7. Review your ebook pricing. I'm not saying that every book should be cut to $2.99 or anything like that. but... if you haven't made your money back on the Crystal Shard, or you still don't collect the omnibus editions for online selling, well, when looking at epic fantasy on the kindle and the first WoTC book pops in at #73, well after numerous authors selling their books for less than $6.39, what does it hurt to test out different prices? It's not like you're going to be crushed by returns of unsold books. If the new price points don't work and don't increase market penetration, move back to the old prices.

8. Stop making promises. This one is hard because different people have different definitions of what a promise is. For example, when asked if WoTC was going to reprint the Player's Handbook with all of the errata in it, a thing that would be useful since there were dozens of powers and abilities that were changed with errata, the initial reply was that there was no plan to do so because they had done such a massive print run but when the time was right.... well, after WoTC changed things up with the Essentials, when do you think that time was right? WoTC has to be able to react to market conditions and if those conditions tell them to cancel the first quarter of products, then that's what they need to do.

9. Make Dragon and Dungeon real magazines again. I hear some laughter out there, but seriously, the things have gone to waste when compared to the proud legacy they used to have. There was a time, for those who came into reading these magazines, that they were not just little magazines that were used to preview upcoming game material. They brought their own value. When WoTC doesn't provide epic support because of some unknown factor that its not viable, there was easily the opportunity to do The Dragon's Bestiary or Creature Catalog. When people talk about the lack of spell selection, as I mentioned earlier, even if keeping it in game balance, pages from the mages would easily fill that need. When discussing unique characters and characteristics of characters, Legend and Lore, where heroes of myth and legend are given game stats, would provide GMs with opportunities to see how professional game designers handle weapons like Excalibur and provide a quick round of NPCs that the GM can use if he's running a specific type of campaign, such as an Arthurian one. And for god's sake, stop with the nonsense about people reading individual articles and compile the magazine at the end of the month. Seriously.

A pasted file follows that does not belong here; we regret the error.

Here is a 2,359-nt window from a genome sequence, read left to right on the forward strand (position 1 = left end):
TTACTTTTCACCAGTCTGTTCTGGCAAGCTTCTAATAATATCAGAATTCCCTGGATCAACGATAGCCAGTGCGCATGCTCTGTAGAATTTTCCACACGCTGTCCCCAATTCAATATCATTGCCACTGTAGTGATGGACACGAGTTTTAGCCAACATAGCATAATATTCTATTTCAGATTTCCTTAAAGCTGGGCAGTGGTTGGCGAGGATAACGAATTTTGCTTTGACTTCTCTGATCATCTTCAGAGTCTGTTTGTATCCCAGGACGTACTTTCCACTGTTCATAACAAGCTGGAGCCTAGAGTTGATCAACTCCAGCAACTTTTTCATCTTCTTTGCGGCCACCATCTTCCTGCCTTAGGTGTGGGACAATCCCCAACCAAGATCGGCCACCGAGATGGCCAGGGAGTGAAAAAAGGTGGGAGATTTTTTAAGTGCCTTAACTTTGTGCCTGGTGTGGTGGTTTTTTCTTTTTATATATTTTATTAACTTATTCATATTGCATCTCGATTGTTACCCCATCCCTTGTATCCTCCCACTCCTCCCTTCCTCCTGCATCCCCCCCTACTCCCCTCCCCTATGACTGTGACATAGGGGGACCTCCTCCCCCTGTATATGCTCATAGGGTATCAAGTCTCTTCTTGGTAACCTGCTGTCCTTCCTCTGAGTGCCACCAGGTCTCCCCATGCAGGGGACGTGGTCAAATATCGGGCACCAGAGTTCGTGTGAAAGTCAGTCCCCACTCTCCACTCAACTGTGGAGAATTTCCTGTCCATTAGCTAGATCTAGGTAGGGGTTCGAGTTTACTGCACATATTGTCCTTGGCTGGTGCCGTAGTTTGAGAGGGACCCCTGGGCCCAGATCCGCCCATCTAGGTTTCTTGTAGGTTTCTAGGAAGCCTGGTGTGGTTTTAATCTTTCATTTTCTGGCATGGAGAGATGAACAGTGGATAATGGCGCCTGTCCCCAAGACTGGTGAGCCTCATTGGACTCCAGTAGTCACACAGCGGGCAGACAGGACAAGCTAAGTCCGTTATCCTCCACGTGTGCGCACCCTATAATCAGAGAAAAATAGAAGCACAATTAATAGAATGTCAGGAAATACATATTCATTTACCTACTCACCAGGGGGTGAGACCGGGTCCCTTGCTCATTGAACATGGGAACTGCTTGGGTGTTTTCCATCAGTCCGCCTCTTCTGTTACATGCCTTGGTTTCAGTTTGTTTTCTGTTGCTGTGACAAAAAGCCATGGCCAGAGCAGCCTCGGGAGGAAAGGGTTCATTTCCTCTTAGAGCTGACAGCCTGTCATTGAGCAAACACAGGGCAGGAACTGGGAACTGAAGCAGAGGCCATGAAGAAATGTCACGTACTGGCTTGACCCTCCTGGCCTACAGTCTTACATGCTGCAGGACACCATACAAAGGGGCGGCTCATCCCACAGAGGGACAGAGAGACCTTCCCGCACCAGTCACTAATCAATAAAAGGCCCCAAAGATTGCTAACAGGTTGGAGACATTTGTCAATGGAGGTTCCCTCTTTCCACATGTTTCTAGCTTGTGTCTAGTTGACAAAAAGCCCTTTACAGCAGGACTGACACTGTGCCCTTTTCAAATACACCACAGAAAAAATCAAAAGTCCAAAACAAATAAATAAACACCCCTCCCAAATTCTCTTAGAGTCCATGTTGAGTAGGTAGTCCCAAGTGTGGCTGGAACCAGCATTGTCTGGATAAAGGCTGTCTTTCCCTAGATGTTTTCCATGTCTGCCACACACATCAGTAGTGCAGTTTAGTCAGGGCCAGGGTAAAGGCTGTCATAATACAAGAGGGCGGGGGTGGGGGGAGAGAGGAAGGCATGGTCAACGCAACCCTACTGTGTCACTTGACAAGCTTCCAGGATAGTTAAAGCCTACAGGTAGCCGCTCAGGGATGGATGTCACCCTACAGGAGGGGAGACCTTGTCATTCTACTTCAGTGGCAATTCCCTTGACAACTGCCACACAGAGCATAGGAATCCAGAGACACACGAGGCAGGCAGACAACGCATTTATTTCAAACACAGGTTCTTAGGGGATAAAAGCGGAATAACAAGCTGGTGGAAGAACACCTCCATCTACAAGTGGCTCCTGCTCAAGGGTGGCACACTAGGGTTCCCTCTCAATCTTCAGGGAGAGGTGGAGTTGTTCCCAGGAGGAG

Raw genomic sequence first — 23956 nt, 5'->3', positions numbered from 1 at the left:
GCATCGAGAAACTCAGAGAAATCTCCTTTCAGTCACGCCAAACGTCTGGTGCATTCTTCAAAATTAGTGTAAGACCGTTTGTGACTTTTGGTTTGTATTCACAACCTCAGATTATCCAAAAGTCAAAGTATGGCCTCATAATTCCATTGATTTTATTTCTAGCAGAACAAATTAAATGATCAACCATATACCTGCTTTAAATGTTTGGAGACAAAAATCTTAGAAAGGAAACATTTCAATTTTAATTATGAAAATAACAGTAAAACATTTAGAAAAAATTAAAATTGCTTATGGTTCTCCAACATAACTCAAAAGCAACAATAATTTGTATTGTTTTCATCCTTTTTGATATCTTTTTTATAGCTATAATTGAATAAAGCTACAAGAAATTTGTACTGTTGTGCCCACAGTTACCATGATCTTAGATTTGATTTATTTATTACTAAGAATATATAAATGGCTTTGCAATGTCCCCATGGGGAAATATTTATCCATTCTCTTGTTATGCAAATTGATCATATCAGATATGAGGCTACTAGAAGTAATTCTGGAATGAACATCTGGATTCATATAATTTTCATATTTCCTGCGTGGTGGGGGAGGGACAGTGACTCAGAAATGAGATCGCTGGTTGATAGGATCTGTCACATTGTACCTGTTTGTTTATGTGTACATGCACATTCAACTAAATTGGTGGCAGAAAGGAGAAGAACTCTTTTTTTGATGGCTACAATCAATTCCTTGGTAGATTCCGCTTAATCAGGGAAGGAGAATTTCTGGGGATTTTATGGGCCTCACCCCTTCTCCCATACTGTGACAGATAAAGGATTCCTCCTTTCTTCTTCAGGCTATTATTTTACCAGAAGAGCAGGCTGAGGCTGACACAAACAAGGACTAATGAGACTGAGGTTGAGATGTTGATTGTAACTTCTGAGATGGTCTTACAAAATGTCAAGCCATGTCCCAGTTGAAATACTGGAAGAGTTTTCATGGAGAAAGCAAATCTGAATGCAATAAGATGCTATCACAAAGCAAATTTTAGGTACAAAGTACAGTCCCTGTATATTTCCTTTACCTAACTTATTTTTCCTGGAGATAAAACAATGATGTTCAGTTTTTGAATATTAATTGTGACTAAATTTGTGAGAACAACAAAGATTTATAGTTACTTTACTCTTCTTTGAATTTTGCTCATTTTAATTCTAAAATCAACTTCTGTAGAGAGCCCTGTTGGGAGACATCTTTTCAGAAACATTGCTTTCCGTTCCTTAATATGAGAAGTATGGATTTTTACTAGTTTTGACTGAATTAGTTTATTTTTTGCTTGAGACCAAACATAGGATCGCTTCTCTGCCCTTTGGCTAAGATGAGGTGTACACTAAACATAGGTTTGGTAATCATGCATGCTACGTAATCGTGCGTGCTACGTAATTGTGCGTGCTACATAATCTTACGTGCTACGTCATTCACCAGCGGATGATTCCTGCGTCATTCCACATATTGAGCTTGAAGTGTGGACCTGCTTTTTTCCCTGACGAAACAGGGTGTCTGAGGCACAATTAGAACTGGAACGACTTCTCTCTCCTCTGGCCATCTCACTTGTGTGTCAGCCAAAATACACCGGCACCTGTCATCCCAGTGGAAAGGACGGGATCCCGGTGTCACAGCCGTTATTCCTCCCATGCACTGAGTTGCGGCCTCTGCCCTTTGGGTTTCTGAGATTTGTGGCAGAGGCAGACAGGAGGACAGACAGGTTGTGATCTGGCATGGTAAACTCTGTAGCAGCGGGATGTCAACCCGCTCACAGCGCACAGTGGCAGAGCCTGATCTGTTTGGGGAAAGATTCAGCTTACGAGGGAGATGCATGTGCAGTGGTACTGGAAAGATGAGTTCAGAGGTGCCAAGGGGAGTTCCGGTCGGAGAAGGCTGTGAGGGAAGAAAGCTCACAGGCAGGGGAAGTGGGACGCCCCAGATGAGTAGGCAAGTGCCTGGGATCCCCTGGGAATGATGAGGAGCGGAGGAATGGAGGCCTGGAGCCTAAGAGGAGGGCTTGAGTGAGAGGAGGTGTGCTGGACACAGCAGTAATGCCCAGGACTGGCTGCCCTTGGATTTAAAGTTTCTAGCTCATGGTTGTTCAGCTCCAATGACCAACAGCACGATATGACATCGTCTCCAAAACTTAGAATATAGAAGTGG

10. In terms of print products, remember to support the GM. The GM is the one who makes the game work or fail. While it is great that players have ten thousand options for their characters, if there are not a wealth of adventurers for every level, then the GM has to work. When there are more options for a particular level than another, GMs will cluster around those levels. Support the GM and he will support you. Paizo does an excellent job of this with various books that build on the game setting, such as their recently released mythic monsters revised, as well as single adventurers, and adventure paths. Throw in their maps and other GM focused aids and you can see why GMs, despite the complexity of 3.5, stick with it.

11. Hit 'em With the Classics Right Away. For all the talk of the 'shared experience' that WoTC likes to parade like a show dog, there are dozens of adventurers that haven't seen a 4e adaptation. When launched 5e should come out the door with several options for the GM including a boxed set that has something like In Search of Adventure. In addition to adventures and other classics of setting, for god's sake, throw some money at the old artist that made D&D the sensation it was. The fact that you can see Larry Elmore's art on miniatures and posters but outside of the one cover we got on Dragon when the introduction boxed set came out, is a damn shame. There are numerous artist who should be getting work from WoTC just to showcase their ties to the community. If Kezner and Co can hire a certain artist to do the cover of Hakcmaster basic, there is absolutely no reason WoTC cannot.

12. A decent starter box. WoTC, your started box was inconsistent with the core rules that came out shortly thereafter. Look at what Paizo did. I'm not saying it's perfect, but damn is it better than yours in almost every way that counts.

13. (I knew I forgot one) Don't dick around with the content. What do I mean? When 4e first came it, there was a deliberate decesion to without certain material from the first core books like the Player's Handbook and Monster Manual to 'encourage' buying of future books. Want the Frost Giant? Sorry, not in the core Monster Manual. Want to play a barbarian? Not in the first Player's Handbook. Listen, if your future content can't stand on its own two legs, then its worthless regardless of how you dress it up. What's worse, letting people know ahead of time that this is some dicking around to get money? Another bad marketing decesion.

I'm sure I'm missing some very obvious things or some people will disagree with me, but I think if WoTC can get out of its own way and stop being a corporation long enough to be, and let's be honest, this is what it probably needs to be, a game company, than 5th edition can succeed. Mind you, I personally think it may be too late. The days of Dungeons and Dragons being able to hit the types of goals necessary for it seem over. Look at it this way. If WoTC tells us that 4th edition did better than 3.5 which did better than 3.0 and its still not hitting its target numbers... well, that writing may not be on the wall but it certainly can't be fair away.


  1. All very sensible and well-expressed points.

    I hope that the newest incarnation of the game doesn't further alienate the D&D customer/fan base.

  2. i think your #10 is KEY. reducing the work of the DM means increasing play time. simple.